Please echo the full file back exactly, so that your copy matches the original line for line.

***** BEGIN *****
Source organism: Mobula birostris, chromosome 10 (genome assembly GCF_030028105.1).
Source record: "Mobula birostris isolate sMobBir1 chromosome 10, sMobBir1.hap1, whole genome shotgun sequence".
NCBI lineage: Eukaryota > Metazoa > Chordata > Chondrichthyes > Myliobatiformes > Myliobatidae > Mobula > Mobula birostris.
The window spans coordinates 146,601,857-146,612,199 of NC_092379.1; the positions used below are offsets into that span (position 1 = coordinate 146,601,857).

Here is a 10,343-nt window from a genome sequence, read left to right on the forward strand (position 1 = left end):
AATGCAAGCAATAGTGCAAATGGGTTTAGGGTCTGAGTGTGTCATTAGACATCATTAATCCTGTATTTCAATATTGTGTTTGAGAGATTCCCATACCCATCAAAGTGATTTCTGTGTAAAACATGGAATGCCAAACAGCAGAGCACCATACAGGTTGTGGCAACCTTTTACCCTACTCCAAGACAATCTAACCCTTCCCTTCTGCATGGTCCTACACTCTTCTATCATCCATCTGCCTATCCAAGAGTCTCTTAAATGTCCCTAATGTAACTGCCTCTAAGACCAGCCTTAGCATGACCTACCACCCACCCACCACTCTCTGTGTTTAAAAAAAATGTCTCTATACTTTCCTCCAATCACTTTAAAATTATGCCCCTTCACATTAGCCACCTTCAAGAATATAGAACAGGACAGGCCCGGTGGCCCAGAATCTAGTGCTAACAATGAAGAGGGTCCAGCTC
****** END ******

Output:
Source organism: Mobula birostris, chromosome 10 (genome assembly GCF_030028105.1).
Source record: "Mobula birostris isolate sMobBir1 chromosome 10, sMobBir1.hap1, whole genome shotgun sequence".
NCBI lineage: Eukaryota > Metazoa > Chordata > Chondrichthyes > Myliobatiformes > Myliobatidae > Mobula > Mobula birostris.
The window spans coordinates 146,601,857-146,612,199 of NC_092379.1; the positions used below are offsets into that span (position 1 = coordinate 146,601,857).

Here is a 10,343-nt window from a genome sequence, read left to right on the forward strand (position 1 = left end):
AATGCAAGCAATAGTGCAAATGGGTTTAGGGTCTGAGTGTGTCATTAGACATCATTAATCCTGTATTTCAATATTGTGTTTGAGAGATTCCCATACCCATCAAAGTGATTTCTGTGTAAAACATGGAATGCCAAACAGCAGAGCACCATACAGGTTGTGGCAACCTTTTACCCTACTCCAAGACAATCTAACCCTTCCCTTCTGCATGGTCCTACACTCTTCTATCATCCATCTGCCTATCCAAGAGTCTCTTAAATGTCCCTAATGTAACTGCCTCTAAGACCAGCCTTAGCATGACCTACCACCCACCCACCACTCTCTGTGTTTAAAAAAAATGTCTCTATACTTTCCTCCAATCACTTTAAAATTATGCCCCTTCACATTAGCCACCTTCAAGAATATAGAACAGGACAGGCCCGGTGGCCCAGAATCTAGTGCTAACAATGAAGAGGGTCCAGCTC